One item: Stop sliding to forehands – on hard courts and clay courts – with a closed stance. Paul had practised that particular bad habit for years and his only option from that position was a squash-style forehand. His friends and opponents were all aware of the fundamental error as well.
“First of all, it’s wrong. Second of all, it doesn’t create the ability to actually hit a good shot. And third, you’re going to hurt yourself,” Stine remembers telling Paul.
The 22-year-old didn’t argue or come up with a list of reasons why it might work; he said: “OK, I’m going to stop it.”
About four weeks later, during his run to the Tiburon Challenger title, Paul had eradicated himself of the bad habit.
But other questionable choices remain. Against Bedene in Adelaide, Paul was serving at 6-4, 2-2, 30/40. His wide serve opened up the court, and Paul had a sitting forehand to get to deuce. But he tried to hit a jumping forehand and shanked it.
Paul, however, broke back the next game and advanced 6-4, 6-4. But his shot selection on that particular point was a topic of their post-match discussion.
“Just come in and take that ball normal. You probably got a 98 per cent chance of executing. Do it the way you did it you probably have a 50 per cent chance of executing,” Stine said.
Paul is working on becoming more disciplined. Injuries have been a roadblock to more consistent success, and he admits he lacked discipline as a junior and early on in his pro career.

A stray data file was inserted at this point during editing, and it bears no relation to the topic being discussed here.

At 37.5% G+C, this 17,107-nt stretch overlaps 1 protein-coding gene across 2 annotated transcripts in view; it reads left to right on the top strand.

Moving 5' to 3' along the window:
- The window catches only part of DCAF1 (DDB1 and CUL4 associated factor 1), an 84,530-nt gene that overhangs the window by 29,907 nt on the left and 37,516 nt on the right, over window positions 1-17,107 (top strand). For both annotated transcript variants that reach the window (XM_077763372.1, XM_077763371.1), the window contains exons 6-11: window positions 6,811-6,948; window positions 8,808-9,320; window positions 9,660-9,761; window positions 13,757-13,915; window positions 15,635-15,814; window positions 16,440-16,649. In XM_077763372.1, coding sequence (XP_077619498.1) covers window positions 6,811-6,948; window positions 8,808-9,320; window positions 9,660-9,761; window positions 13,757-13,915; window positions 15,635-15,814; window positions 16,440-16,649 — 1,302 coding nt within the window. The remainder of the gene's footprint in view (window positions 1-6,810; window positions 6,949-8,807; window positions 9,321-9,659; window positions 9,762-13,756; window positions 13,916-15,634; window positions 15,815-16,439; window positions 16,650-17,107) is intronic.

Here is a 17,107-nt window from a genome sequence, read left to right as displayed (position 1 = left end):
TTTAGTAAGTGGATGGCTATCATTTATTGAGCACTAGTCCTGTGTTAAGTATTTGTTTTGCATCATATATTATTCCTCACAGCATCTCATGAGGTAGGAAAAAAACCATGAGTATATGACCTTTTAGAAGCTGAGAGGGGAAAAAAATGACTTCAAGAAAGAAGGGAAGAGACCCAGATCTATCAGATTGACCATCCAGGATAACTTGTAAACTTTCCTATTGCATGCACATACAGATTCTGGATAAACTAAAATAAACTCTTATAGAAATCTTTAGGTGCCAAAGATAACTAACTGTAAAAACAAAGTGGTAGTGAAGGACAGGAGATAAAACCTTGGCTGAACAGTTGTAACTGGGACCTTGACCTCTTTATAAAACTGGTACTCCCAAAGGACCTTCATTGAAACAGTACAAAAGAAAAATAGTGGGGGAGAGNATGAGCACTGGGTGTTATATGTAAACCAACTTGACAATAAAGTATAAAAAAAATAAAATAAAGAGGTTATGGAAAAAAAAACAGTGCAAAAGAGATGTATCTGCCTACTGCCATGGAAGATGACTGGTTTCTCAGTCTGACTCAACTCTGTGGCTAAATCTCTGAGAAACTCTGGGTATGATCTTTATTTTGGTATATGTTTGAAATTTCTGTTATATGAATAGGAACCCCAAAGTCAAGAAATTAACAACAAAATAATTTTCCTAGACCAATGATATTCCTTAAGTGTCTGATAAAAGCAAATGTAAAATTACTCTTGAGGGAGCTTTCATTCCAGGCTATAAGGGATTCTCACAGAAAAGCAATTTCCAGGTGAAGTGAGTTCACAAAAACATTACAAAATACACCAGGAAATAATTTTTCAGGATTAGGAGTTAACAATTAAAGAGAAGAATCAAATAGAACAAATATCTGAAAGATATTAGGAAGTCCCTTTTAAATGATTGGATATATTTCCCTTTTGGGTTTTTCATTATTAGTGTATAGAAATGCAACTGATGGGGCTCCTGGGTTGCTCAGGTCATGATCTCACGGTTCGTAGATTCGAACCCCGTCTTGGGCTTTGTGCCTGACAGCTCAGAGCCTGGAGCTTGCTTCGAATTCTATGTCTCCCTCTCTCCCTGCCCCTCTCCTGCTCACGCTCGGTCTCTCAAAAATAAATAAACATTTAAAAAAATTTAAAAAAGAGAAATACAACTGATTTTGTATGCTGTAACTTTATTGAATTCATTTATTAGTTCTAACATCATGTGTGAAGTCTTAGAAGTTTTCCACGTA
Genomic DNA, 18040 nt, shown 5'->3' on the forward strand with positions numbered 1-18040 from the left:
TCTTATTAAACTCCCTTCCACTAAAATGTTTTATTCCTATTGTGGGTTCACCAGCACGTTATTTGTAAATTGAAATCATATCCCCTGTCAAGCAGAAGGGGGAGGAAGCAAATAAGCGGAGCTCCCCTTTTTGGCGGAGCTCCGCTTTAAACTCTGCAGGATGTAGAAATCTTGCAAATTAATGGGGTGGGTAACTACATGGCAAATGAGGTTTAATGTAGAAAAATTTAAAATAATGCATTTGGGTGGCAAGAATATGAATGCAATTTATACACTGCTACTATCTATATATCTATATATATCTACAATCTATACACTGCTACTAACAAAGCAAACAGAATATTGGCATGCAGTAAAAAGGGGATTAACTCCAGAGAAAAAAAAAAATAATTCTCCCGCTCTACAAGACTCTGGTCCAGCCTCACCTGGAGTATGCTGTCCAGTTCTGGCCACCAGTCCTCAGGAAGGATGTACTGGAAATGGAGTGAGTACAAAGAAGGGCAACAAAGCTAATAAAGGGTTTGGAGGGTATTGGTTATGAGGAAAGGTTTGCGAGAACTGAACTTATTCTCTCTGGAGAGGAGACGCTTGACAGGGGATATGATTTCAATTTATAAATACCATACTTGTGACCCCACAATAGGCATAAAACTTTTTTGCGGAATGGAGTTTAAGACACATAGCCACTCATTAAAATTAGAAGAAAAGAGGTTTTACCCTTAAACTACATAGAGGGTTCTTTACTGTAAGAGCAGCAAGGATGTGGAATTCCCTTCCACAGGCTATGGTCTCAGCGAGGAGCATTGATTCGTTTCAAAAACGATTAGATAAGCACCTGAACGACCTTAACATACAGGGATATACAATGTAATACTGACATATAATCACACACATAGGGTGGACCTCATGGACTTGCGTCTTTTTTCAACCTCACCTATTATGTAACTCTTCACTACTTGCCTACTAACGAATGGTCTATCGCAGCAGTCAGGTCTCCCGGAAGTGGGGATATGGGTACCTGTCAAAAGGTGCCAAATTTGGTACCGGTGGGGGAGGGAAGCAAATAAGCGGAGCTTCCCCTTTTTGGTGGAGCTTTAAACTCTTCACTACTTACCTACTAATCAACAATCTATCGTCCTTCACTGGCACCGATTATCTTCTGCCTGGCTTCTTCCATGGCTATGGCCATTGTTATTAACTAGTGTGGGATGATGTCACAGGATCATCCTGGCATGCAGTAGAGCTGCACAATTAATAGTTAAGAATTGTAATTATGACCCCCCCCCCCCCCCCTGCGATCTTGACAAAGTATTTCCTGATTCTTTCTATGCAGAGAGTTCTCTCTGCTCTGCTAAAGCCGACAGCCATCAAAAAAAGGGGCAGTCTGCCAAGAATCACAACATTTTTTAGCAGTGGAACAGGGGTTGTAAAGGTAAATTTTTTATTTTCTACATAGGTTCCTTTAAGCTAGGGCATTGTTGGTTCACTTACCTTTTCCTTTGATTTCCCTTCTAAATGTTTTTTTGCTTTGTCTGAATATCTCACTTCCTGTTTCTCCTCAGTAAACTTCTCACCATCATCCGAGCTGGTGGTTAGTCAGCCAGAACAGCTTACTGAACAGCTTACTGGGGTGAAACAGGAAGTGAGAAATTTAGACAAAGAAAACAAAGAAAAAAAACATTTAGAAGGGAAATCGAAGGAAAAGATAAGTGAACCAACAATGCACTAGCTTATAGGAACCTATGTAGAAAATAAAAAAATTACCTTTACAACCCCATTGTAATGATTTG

Now, however, he goes to the gym on a regular basis to stretch and improve his flexibility with his hips and ankles – he never used to go to the gym during tournaments. He also travels with a trainer more often, spends more time with the ATP physiotherapists and spends more time warming up and cooling down.
But he won’t change everything about him. Paul still has fun with his friends and still plays basketball. “I still do all the things that people tell me not to do, just because that’s kind of my personality,” Paul said.
“But along with doing all that stuff, I spend a little bit more time on my body and make sure that I’m taking care of my body off the court.”
Stine wouldn’t have it any other way. The coach who helped Courier go from No. 25 to No. 1 and win four Grand Slam titles has learned that all players perform better on the court if they’re pleased off the court. He wants to see Paul enjoy that combination as well.
“One of the things I’ve said from the start is that I’m not trying to take the fun out of it for him; I want him to enjoy himself. I want him to have fun on the practice court, but at the same time be focused on the things that we’re trying to accomplish,” Stine said.
“He’s been really, really good about that. Off-season was phenomenal with him. I was really impressed with his work ethic and attitude coming to the court every day.”
It’s the kind of compromise and give and take that can be the hallmark of long-term relationships, on and off the court, and that’s what Paul hopes he’s starting with Stine. The 22-year-old has the end of his career – and Stine’s – in mind.
“He gets my personality pretty well, and I think he has a lot of fun working with me, and I think I have a lot of fun working with him. He gives me my freedom,” Paul said. “I hope me and him go for the rest of my career. I hope we go until the end, and I am his last project. I think that’d be a good way to end it for both of us.”